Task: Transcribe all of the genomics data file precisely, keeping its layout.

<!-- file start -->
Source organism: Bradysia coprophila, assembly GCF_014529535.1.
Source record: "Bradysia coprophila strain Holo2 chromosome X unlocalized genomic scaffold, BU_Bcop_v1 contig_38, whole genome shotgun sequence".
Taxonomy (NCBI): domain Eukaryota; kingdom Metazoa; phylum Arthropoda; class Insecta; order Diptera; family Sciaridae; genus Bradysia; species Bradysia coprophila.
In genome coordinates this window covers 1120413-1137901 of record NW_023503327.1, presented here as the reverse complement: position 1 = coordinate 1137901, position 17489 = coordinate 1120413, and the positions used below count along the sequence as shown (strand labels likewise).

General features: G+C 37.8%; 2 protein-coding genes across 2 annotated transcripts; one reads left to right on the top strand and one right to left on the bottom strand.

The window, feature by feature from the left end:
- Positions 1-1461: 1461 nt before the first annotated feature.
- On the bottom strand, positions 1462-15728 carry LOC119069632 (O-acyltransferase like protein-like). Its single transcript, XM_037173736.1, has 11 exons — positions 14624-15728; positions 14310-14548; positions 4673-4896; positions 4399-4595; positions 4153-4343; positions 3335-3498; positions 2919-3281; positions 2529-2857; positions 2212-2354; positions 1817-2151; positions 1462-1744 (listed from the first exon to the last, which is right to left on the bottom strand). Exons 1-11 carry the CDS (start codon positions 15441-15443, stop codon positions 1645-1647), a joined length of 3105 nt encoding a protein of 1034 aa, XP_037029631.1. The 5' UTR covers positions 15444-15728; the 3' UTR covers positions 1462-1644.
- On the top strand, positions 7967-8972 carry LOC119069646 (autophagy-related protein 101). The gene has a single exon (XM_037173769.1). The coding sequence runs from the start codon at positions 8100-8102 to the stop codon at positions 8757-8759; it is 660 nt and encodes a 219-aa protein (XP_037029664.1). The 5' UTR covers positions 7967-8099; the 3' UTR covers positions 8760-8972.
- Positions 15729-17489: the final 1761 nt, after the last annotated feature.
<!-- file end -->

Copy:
Source organism: Bradysia coprophila, assembly GCF_014529535.1.
Source record: "Bradysia coprophila strain Holo2 chromosome X unlocalized genomic scaffold, BU_Bcop_v1 contig_38, whole genome shotgun sequence".
Taxonomy (NCBI): domain Eukaryota; kingdom Metazoa; phylum Arthropoda; class Insecta; order Diptera; family Sciaridae; genus Bradysia; species Bradysia coprophila.
In genome coordinates this window covers 1120413-1137901 of record NW_023503327.1, presented here as the reverse complement: position 1 = coordinate 1137901, position 17489 = coordinate 1120413, and the positions used below count along the sequence as shown (strand labels likewise).

General features: G+C 37.8%; 2 protein-coding genes across 2 annotated transcripts; one reads left to right on the top strand and one right to left on the bottom strand.

The window, feature by feature from the left end:
- Positions 1-1461: 1461 nt before the first annotated feature.
- On the bottom strand, positions 1462-15728 carry LOC119069632 (O-acyltransferase like protein-like). Its single transcript, XM_037173736.1, has 11 exons — positions 14624-15728; positions 14310-14548; positions 4673-4896; positions 4399-4595; positions 4153-4343; positions 3335-3498; positions 2919-3281; positions 2529-2857; positions 2212-2354; positions 1817-2151; positions 1462-1744 (listed from the first exon to the last, which is right to left on the bottom strand). Exons 1-11 carry the CDS (start codon positions 15441-15443, stop codon positions 1645-1647), a joined length of 3105 nt encoding a protein of 1034 aa, XP_037029631.1. The 5' UTR covers positions 15444-15728; the 3' UTR covers positions 1462-1644.
- On the top strand, positions 7967-8972 carry LOC119069646 (autophagy-related protein 101). The gene has a single exon (XM_037173769.1). The coding sequence runs from the start codon at positions 8100-8102 to the stop codon at positions 8757-8759; it is 660 nt and encodes a 219-aa protein (XP_037029664.1). The 5' UTR covers positions 7967-8099; the 3' UTR covers positions 8760-8972.
- Positions 15729-17489: the final 1761 nt, after the last annotated feature.